The outcry in 1942 was definitive: Virginia Woolf wrote novels without characters. According to D.S. Savage, Woolf's characters are completely incoherent, “void of internal definition” that would distinguish one character from another or from the world that surrounds them. According to Savage, Woolf's characters are a bit like impressionable teenagers, who, lacking a sense of self, latch on to anything that surrounds them. According to Savage, characters are so “passively caught up in the stream of events, of ‘life', of their own random perceptions” as to be completely inert. In fact, the boundaries between characters and the world are so muddled as to make the text completely incoherent, leading readers to an “undiscriminating and finally pointless embracing of everything featured in Mrs. Dalloway… [which] obviated the very possibility of order achieved through discrimination” (Savage).While too many this will seem like an embarrassing misreading, Savage's critique is important because it reveals how Woolf's characters defied critical expectations in 1942. What constituted “character” for Savage and for Woolf must have been significantly at odds; Something fundamental about what we call “subjectivity” must have shifted between Woolf and her predecessors that can account for poor Mr. Savage's confusion.
[...] In contrast to Savage's internally defined subjectivity, Clarissa literally flings the doors open one mourning, and opens her subjectivity to the world: “What a lark! What a plunge!”(1) Clarissa thinks to herself as she flings the windows open to the London street outside. She finds her subjectivity outside in the streets of London: Her identity is deeply rooted in her surroundings, in physical objects as well as people, she encounters on the street. She is “absorbed”, on several levels, in her surroundings: to her it was absorbing; all this, the cabs passing”. [...]
[...] This mutual gaze with the lady across the way triggers a series of identifications in Clarissa, leading her eventually to a moment of “completion”. Clarissa's definition of subjectivity extends to the view she takes in. Clarissa first identifies with the sky outside: held, foolish as the idea was, something of her own in it”(204). Clarissa expects the sky to be and “dusky, turning away its cheek in beauty”. She expects the view from the window to reflect dispersal and death, to mirror Septimus's death and perhaps her own death. [...]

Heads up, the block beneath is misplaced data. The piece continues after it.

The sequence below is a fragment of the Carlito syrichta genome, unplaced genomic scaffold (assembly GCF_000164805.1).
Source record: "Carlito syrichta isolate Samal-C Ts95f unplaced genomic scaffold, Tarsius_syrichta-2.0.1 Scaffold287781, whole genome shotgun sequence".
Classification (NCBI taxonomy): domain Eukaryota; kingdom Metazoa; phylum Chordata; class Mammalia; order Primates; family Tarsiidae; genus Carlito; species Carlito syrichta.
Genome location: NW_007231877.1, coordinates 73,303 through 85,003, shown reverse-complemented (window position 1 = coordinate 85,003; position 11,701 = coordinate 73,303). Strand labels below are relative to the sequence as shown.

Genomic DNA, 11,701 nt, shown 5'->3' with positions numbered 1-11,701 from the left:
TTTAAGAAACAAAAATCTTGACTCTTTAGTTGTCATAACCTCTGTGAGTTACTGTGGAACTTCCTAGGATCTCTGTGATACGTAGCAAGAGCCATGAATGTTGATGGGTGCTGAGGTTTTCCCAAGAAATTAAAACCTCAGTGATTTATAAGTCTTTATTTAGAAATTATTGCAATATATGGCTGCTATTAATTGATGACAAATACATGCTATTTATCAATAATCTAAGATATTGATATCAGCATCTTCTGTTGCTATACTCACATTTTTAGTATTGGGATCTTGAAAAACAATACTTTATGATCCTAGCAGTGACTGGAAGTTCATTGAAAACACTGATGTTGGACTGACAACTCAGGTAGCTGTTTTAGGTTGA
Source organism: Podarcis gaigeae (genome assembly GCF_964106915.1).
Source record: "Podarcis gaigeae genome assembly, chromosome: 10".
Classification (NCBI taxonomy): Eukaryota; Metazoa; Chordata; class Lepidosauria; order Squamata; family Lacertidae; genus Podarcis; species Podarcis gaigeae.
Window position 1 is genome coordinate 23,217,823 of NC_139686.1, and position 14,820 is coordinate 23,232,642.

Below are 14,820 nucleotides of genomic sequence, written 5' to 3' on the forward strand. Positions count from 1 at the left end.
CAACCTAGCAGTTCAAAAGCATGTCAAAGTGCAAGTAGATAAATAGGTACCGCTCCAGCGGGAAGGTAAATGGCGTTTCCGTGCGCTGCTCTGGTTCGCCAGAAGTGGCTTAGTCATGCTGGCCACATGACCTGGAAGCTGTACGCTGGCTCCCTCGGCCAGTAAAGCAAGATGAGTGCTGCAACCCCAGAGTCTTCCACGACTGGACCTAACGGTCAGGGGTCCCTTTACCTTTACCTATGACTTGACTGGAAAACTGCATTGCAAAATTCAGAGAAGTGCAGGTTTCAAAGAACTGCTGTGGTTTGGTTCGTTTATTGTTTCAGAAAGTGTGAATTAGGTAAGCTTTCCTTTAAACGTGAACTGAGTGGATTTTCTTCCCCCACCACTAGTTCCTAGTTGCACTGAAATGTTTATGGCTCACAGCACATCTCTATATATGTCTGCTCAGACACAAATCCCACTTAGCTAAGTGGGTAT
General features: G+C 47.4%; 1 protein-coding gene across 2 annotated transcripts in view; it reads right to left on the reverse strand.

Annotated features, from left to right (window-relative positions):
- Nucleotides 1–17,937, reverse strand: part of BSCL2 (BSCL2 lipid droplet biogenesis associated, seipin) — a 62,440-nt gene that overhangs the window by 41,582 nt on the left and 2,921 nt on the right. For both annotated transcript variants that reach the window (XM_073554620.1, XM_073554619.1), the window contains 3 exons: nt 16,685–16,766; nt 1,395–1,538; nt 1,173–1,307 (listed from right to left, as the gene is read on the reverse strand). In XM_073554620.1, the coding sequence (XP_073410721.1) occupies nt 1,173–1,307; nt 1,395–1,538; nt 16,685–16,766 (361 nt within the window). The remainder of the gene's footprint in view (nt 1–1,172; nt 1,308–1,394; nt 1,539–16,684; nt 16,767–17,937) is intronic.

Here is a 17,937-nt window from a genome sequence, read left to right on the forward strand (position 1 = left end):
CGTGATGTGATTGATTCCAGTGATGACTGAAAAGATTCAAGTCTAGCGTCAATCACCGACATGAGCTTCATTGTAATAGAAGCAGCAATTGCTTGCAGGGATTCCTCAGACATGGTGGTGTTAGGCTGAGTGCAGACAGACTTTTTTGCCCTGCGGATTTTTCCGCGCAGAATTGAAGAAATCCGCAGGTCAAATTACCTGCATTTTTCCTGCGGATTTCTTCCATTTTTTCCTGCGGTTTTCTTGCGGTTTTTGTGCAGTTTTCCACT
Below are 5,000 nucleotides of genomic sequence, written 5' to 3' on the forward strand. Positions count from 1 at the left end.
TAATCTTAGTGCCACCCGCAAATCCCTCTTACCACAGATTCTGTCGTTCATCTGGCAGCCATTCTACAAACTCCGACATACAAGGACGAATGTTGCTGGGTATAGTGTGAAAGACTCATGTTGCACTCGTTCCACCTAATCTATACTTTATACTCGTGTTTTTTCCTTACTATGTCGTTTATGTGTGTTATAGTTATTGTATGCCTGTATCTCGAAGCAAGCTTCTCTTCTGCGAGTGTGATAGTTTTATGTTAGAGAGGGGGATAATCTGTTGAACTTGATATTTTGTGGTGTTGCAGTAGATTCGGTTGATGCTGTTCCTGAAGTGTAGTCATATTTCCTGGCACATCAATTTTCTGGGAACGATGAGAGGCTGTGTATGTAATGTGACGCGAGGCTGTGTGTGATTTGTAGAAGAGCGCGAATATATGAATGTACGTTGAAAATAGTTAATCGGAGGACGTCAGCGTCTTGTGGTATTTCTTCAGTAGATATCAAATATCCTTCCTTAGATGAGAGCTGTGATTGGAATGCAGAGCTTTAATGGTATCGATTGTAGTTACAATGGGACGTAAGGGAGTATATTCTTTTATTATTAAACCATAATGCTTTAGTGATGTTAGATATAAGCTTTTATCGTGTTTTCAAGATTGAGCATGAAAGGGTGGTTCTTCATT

[...] And yet, windows provide us with the opportunity to catch a glimpse of another life, just as Mrs. Dalloway does, at the room across the way. Clarissa's view isn't perfect, but it does provide her with a small but affirming connection with another: “Clarissa tried to follow her as she turned and disappeared, and could still just see her white cap moving at the back of the bedroom”(140). Finally, both Mrs. Dalloway and Lily's final climactic “visions” involve windows, suggesting that an artists' task is to see the invisible connections inherent in being. [...]
[...] According to Judith Ryan, “modernism with [Henry] James begins to develop a self in which subjectivity is dissolved and and are reduced to a loosely associated bundle of elements”. The self that emerges from Modernism looks quite different from what Savage's “internally defined” self: It is made up of the bits and pieces that constitute experience; seemingly incoherent, but actually made up with a deeper pattern of interconnectedness with the world. Woolf's depiction of subjectivity finds a fellow traveler in the philosophy of Maurice Merleau-Ponty, a French existentialist who wrote nearly thirty years after Woolf's death. [...]
[...] Carmichael's eyes fix on the center piece, so the narrative pauses to allow the reader to dive into the landscape of fruit along with them: “Thus brought up suddenly into the light it seemed possessed of great size and depth, was like a world in which one could take one's staff and climb hills”(146). The centerpiece is like a novel that one can inhabit, a landscape one can journey through. The centerpiece is also like a painting, reminding Mrs. Ramsay of the vine leaves hanging “over the shoulder of Bacchus (in some picture)”. [...]
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